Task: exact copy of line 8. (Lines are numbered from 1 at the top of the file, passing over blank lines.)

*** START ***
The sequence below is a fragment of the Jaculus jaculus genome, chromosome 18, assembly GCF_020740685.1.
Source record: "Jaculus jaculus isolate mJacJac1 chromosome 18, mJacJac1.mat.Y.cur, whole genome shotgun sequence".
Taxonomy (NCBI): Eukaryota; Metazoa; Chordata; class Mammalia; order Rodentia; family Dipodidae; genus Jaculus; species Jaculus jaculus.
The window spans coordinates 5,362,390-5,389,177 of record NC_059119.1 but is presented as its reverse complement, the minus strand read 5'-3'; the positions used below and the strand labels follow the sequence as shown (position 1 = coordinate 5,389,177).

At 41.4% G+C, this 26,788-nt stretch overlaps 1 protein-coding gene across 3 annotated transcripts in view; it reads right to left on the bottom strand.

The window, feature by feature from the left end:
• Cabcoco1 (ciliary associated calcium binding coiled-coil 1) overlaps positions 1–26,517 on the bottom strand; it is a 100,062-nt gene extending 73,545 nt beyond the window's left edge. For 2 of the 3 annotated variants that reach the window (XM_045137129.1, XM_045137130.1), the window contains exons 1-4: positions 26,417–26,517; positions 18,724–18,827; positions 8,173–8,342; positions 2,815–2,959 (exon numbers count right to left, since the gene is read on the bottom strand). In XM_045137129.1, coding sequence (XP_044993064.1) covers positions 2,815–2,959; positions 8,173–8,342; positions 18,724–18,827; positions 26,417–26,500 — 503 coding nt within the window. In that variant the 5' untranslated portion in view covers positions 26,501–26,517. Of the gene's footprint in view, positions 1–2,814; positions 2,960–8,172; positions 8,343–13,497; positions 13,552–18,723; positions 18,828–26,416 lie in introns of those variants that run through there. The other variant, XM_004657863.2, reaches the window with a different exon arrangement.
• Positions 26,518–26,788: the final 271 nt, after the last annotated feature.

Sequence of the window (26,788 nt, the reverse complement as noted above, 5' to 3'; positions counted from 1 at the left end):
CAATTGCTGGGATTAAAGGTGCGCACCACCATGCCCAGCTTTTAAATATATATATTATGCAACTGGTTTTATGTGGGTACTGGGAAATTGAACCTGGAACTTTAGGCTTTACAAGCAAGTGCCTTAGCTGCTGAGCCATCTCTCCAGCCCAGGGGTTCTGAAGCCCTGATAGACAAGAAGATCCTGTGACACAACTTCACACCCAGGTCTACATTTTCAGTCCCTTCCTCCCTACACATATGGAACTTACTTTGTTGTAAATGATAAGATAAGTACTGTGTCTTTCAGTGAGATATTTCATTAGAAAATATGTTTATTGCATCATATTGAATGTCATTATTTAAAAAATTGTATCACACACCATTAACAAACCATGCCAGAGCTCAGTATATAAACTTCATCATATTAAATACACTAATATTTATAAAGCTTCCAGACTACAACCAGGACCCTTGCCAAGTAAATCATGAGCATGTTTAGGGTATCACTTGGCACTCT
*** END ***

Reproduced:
• Positions 26,518–26,788: the final 271 nt, after the last annotated feature.